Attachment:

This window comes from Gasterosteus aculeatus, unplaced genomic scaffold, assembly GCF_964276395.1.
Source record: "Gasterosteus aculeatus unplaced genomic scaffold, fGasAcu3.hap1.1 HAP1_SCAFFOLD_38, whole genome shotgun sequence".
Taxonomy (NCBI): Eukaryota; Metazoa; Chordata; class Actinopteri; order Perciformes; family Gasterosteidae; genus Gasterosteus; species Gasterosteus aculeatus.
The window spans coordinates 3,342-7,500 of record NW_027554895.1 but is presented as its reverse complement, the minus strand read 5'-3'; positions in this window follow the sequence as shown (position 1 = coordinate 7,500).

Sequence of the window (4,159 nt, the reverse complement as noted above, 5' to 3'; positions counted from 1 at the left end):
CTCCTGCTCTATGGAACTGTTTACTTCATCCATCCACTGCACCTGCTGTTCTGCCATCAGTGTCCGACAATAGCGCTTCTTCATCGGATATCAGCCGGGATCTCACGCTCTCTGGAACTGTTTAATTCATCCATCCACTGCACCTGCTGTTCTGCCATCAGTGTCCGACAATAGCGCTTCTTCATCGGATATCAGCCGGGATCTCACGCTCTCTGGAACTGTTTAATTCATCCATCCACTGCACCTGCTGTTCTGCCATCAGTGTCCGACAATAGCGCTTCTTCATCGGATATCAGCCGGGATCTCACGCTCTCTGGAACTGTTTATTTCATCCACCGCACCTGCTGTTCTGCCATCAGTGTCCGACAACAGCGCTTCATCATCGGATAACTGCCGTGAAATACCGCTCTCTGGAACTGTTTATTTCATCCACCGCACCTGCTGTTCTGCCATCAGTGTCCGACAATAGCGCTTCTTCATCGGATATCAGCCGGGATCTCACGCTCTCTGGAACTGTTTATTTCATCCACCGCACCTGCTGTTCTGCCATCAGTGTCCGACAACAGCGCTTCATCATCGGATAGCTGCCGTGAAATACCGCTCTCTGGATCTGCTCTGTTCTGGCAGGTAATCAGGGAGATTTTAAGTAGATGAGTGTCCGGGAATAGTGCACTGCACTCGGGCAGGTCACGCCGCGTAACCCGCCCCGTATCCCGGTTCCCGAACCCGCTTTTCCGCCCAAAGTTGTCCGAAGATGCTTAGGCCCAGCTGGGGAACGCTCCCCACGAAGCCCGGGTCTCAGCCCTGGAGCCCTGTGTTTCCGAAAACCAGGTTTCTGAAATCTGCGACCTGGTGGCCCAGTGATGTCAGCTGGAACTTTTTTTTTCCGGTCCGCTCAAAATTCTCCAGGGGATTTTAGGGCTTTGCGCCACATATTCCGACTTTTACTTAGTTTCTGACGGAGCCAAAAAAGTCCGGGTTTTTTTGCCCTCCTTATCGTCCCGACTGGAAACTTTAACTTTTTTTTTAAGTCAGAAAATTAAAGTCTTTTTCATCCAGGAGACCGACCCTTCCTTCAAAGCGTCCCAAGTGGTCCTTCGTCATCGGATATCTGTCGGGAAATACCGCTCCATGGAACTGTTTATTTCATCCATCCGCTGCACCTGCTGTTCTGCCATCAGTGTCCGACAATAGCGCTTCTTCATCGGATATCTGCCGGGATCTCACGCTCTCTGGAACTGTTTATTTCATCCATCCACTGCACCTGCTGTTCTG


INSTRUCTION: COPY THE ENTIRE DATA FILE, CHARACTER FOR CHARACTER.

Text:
This window comes from Gasterosteus aculeatus, unplaced genomic scaffold, assembly GCF_964276395.1.
Source record: "Gasterosteus aculeatus unplaced genomic scaffold, fGasAcu3.hap1.1 HAP1_SCAFFOLD_38, whole genome shotgun sequence".
Taxonomy (NCBI): Eukaryota; Metazoa; Chordata; class Actinopteri; order Perciformes; family Gasterosteidae; genus Gasterosteus; species Gasterosteus aculeatus.
The window spans coordinates 3,342-7,500 of record NW_027554895.1 but is presented as its reverse complement, the minus strand read 5'-3'; positions in this window follow the sequence as shown (position 1 = coordinate 7,500).

Sequence of the window (4,159 nt, the reverse complement as noted above, 5' to 3'; positions counted from 1 at the left end):
CTCCTGCTCTATGGAACTGTTTACTTCATCCATCCACTGCACCTGCTGTTCTGCCATCAGTGTCCGACAATAGCGCTTCTTCATCGGATATCAGCCGGGATCTCACGCTCTCTGGAACTGTTTAATTCATCCATCCACTGCACCTGCTGTTCTGCCATCAGTGTCCGACAATAGCGCTTCTTCATCGGATATCAGCCGGGATCTCACGCTCTCTGGAACTGTTTAATTCATCCATCCACTGCACCTGCTGTTCTGCCATCAGTGTCCGACAATAGCGCTTCTTCATCGGATATCAGCCGGGATCTCACGCTCTCTGGAACTGTTTATTTCATCCACCGCACCTGCTGTTCTGCCATCAGTGTCCGACAACAGCGCTTCATCATCGGATAACTGCCGTGAAATACCGCTCTCTGGAACTGTTTATTTCATCCACCGCACCTGCTGTTCTGCCATCAGTGTCCGACAATAGCGCTTCTTCATCGGATATCAGCCGGGATCTCACGCTCTCTGGAACTGTTTATTTCATCCACCGCACCTGCTGTTCTGCCATCAGTGTCCGACAACAGCGCTTCATCATCGGATAGCTGCCGTGAAATACCGCTCTCTGGATCTGCTCTGTTCTGGCAGGTAATCAGGGAGATTTTAAGTAGATGAGTGTCCGGGAATAGTGCACTGCACTCGGGCAGGTCACGCCGCGTAACCCGCCCCGTATCCCGGTTCCCGAACCCGCTTTTCCGCCCAAAGTTGTCCGAAGATGCTTAGGCCCAGCTGGGGAACGCTCCCCACGAAGCCCGGGTCTCAGCCCTGGAGCCCTGTGTTTCCGAAAACCAGGTTTCTGAAATCTGCGACCTGGTGGCCCAGTGATGTCAGCTGGAACTTTTTTTTTCCGGTCCGCTCAAAATTCTCCAGGGGATTTTAGGGCTTTGCGCCACATATTCCGACTTTTACTTAGTTTCTGACGGAGCCAAAAAAGTCCGGGTTTTTTTGCCCTCCTTATCGTCCCGACTGGAAACTTTAACTTTTTTTTTAAGTCAGAAAATTAAAGTCTTTTTCATCCAGGAGACCGACCCTTCCTTCAAAGCGTCCCAAGTGGTCCTTCGTCATCGGATATCTGTCGGGAAATACCGCTCCATGGAACTGTTTATTTCATCCATCCGCTGCACCTGCTGTTCTGCCATCAGTGTCCGACAATAGCGCTTCTTCATCGGATATCTGCCGGGATCTCACGCTCTCTGGAACTGTTTATTTCATCCATCCACTGCACCTGCTGTTCTG